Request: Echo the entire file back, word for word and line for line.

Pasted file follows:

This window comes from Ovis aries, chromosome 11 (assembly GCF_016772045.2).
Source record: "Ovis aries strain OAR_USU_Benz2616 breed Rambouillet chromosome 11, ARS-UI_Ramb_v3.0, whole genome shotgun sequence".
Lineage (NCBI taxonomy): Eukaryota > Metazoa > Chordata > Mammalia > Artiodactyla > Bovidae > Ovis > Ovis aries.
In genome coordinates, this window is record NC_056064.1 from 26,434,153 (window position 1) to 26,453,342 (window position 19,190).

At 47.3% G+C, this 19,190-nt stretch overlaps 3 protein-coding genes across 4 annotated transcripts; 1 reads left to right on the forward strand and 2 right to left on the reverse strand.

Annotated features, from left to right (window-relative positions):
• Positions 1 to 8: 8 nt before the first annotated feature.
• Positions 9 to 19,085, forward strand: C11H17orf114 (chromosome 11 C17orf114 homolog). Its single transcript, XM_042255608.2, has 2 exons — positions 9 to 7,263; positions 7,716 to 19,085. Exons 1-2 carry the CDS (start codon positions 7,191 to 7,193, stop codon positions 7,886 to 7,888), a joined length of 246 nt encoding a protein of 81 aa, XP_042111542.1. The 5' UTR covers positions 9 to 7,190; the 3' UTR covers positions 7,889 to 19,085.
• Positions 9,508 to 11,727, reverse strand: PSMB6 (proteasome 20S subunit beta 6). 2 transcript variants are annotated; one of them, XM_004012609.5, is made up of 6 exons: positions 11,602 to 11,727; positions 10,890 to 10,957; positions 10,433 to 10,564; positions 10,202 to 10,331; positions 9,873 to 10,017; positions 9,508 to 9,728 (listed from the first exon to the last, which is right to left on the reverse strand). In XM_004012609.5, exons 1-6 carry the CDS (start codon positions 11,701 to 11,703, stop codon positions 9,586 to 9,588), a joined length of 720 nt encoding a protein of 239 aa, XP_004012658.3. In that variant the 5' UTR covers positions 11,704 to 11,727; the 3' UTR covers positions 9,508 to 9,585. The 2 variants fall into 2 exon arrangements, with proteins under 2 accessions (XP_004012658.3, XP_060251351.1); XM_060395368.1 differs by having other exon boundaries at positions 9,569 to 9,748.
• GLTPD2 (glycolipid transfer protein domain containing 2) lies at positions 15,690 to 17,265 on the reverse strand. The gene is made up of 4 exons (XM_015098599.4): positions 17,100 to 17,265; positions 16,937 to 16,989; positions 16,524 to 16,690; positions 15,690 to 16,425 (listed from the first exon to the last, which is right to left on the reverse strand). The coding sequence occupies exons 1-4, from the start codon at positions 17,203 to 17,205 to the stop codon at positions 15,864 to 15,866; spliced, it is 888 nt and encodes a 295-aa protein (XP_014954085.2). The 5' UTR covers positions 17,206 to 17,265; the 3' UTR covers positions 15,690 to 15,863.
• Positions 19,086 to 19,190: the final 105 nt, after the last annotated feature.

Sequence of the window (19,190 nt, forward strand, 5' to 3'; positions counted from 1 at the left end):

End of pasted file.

This window comes from Ovis aries, chromosome 11 (assembly GCF_016772045.2).
Source record: "Ovis aries strain OAR_USU_Benz2616 breed Rambouillet chromosome 11, ARS-UI_Ramb_v3.0, whole genome shotgun sequence".
Lineage (NCBI taxonomy): Eukaryota > Metazoa > Chordata > Mammalia > Artiodactyla > Bovidae > Ovis > Ovis aries.
In genome coordinates, this window is record NC_056064.1 from 26,434,153 (window position 1) to 26,453,342 (window position 19,190).

At 47.3% G+C, this 19,190-nt stretch overlaps 3 protein-coding genes across 4 annotated transcripts; 1 reads left to right on the forward strand and 2 right to left on the reverse strand.

Annotated features, from left to right (window-relative positions):
• Positions 1 to 8: 8 nt before the first annotated feature.
• Positions 9 to 19,085, forward strand: C11H17orf114 (chromosome 11 C17orf114 homolog). Its single transcript, XM_042255608.2, has 2 exons — positions 9 to 7,263; positions 7,716 to 19,085. Exons 1-2 carry the CDS (start codon positions 7,191 to 7,193, stop codon positions 7,886 to 7,888), a joined length of 246 nt encoding a protein of 81 aa, XP_042111542.1. The 5' UTR covers positions 9 to 7,190; the 3' UTR covers positions 7,889 to 19,085.
• Positions 9,508 to 11,727, reverse strand: PSMB6 (proteasome 20S subunit beta 6). 2 transcript variants are annotated; one of them, XM_004012609.5, is made up of 6 exons: positions 11,602 to 11,727; positions 10,890 to 10,957; positions 10,433 to 10,564; positions 10,202 to 10,331; positions 9,873 to 10,017; positions 9,508 to 9,728 (listed from the first exon to the last, which is right to left on the reverse strand). In XM_004012609.5, exons 1-6 carry the CDS (start codon positions 11,701 to 11,703, stop codon positions 9,586 to 9,588), a joined length of 720 nt encoding a protein of 239 aa, XP_004012658.3. In that variant the 5' UTR covers positions 11,704 to 11,727; the 3' UTR covers positions 9,508 to 9,585. The 2 variants fall into 2 exon arrangements, with proteins under 2 accessions (XP_004012658.3, XP_060251351.1); XM_060395368.1 differs by having other exon boundaries at positions 9,569 to 9,748.
• GLTPD2 (glycolipid transfer protein domain containing 2) lies at positions 15,690 to 17,265 on the reverse strand. The gene is made up of 4 exons (XM_015098599.4): positions 17,100 to 17,265; positions 16,937 to 16,989; positions 16,524 to 16,690; positions 15,690 to 16,425 (listed from the first exon to the last, which is right to left on the reverse strand). The coding sequence occupies exons 1-4, from the start codon at positions 17,203 to 17,205 to the stop codon at positions 15,864 to 15,866; spliced, it is 888 nt and encodes a 295-aa protein (XP_014954085.2). The 5' UTR covers positions 17,206 to 17,265; the 3' UTR covers positions 15,690 to 15,863.
• Positions 19,086 to 19,190: the final 105 nt, after the last annotated feature.

Sequence of the window (19,190 nt, forward strand, 5' to 3'; positions counted from 1 at the left end):